By Leslie Richmond
In October 2007, with the federal election looming, and global warming generating a lot of tepid air in parliaments around the country, a diverse group of people in Adelaide established the Eco-socialist Network to attempt to generate more serious discussion of environmental issues. Green Left Weekly’s Leslie Richmond spoke to John Rice, activist, socialist, Greens member and one of the initiators of the network.
What is the Eco-socialist Network, and why does it have a consciously socialist orientation?
The Eco-socialist Network is essentially a gathering of people who are interested in exploring socialist, class analysis-based solutions to current environmental, social, and economic problems. We meet monthly, and there’s a social element followed by a couple of hours of serious discussion around a particular reading.
It’s not a political party, it’s a network that aims to help people clarify their ideas and probably conclude that socialist solutions are feasible, and perhaps are the only ones that will extricate the world from its current state.
At the moment we have people who are members of the Greens, the Labor Party, Friends of the Earth, the Socialist Alliance, and a range of religious organisations — the diversity is extraordinary. We held our first meeting in October, with 24 people, and the size has since doubled.
It was important to set up an “intersection set” of the various progressive layers, parties and movements in this city. If we can bring socialists — and those interested in socialist perspectives — together, to thrash out ideas, and then return to our respective sites of activism, hopefully this will have a political “ripple effect”.
It’s socialist because it’s essential that people confronting not just environmental problems, but any problems, understand what kind of system they are operating in. A socialist, class analysis will give people powerful insights into the struggle they’re engaged in. The process of winning reforms will at some point run up against the vested interests of capital.
What happens then? A thorough grounding in socialist ideas and history will give people the best chance of responding effectively, because others have been down the road before us and have left us many lessons.
What do you see as the major problems facing the environment movement?
The environmental movements across the world carry with them the baggage of the societies from which they emerge. Generally, in the advanced capitalist countries they display a strong lack of class consciousness — a product of the wider de-politicized social context. This can result in a focus on individualistic solutions, mysticism, criticisms of consumption rather than the way production is arranged, concerns about overpopulation, and so on. The Eco-socialist Network aims to address each one of these “detours” and to present people with material arguing against what we consider are serious diversions that are paralysing the environmental movement.
You’re also active in solidarity campaigns with Latin America and Cuba. Venezuela and Cuba are implementing some radical approaches to environmental problems. Do you see any lessons for activists in the First World from these examples?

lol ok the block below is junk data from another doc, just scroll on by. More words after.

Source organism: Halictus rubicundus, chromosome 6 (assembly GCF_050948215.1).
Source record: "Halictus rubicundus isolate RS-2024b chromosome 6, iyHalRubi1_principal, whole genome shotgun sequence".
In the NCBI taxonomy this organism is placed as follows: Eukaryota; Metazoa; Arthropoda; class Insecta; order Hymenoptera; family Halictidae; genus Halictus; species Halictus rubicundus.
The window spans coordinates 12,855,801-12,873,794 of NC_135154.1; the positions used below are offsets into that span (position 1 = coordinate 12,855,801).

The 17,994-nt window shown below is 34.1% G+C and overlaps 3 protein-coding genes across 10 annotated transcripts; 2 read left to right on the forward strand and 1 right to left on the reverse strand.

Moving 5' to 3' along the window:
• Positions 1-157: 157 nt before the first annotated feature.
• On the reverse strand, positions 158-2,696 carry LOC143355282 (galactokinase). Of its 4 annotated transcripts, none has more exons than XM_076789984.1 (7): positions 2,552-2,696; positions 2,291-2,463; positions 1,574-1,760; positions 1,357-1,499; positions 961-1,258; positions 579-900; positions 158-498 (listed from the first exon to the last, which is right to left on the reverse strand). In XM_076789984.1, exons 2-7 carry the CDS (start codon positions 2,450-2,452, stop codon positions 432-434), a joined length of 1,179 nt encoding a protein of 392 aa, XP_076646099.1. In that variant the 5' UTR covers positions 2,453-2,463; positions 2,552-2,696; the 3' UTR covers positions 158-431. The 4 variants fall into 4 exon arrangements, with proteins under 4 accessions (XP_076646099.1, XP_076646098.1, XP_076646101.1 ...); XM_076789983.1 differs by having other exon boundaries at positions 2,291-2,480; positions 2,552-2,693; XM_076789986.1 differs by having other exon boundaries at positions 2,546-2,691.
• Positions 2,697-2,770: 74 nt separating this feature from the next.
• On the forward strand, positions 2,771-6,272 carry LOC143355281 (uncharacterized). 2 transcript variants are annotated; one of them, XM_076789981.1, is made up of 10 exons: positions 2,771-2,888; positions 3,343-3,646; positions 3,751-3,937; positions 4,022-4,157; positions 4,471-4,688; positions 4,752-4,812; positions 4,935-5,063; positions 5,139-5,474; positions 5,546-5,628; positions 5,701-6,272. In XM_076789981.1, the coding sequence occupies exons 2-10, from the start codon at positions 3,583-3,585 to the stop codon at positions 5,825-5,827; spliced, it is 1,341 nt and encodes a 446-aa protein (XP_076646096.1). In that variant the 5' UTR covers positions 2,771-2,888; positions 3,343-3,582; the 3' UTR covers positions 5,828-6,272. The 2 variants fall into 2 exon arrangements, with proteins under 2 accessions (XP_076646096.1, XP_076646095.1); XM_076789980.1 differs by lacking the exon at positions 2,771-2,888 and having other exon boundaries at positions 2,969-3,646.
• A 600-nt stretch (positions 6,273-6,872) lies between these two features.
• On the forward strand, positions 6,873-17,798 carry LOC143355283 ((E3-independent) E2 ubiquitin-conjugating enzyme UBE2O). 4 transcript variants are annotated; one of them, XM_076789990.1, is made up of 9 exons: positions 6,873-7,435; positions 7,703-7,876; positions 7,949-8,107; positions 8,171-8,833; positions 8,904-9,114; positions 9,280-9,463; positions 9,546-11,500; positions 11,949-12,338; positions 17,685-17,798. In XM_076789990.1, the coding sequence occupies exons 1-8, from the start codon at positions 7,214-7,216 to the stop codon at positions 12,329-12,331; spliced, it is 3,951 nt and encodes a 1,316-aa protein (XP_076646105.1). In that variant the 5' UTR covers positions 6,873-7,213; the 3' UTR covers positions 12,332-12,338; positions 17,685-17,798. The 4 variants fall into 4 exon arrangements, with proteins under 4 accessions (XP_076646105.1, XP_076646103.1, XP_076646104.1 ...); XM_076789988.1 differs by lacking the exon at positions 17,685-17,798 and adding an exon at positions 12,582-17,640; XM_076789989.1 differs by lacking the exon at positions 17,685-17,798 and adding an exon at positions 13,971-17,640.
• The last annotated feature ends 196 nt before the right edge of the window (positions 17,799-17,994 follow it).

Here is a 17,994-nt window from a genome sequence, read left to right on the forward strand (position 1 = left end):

It’s really important that we observe socialism in action, and not just on paper. As it unfolds in Latin America we can learn many things about strategy and tactics through observing good practice and analyzing failures.
For example, Cuba has roughly double the growth rate of other countries in Latin America, and yet is recognized by the World Wildlife Fund as the only country in the world with sustainable development. It’s an example of the fact that it’s not development per se that’s the problem, but capitalist development. This is a real lesson for the Western environmental movement, which often argues for a decrease in development and living standards in the developed world. Given thoroughly democratic, community economic planning, there’s no reason why we can’t have wealth for all and a healthy, thriving environment, right across the world.
How does the network relate to current environmental campaigns?
The objective of the Eco-socialist Network is to provide activists in all areas with the analytical frameworks to make them more effective in whatever they do. We know that there’s a strong tendency for parliamentary parties to accommodate to the current economic system, and this includes the Greens.
The key antidote to this is a strong environmental, anti-corporate movement independent of the electoral process. This will tend to mean opportunism and expediency — the great bugbears of progressive movements in advanced capitalist states — are far less salient factors. Having a critical mass of people with a socialist analysis, which includes a really good grounding in historical understandings too, is central to building such a movement.
The Adelaide experience suggests that eco-socialism is an excellent vehicle for left unity. The network has pulled people together who have been in different tendencies for years. A new global factor — the ecological crisis — has created the preconditions for left-leaning people to discover vast regions of common ground.
If others elsewhere are interested in establishing similar networks, and ultimately connecting up nation-wide, the Adelaide Eco-socialists are keen to assist. To get in touch, email email@example.com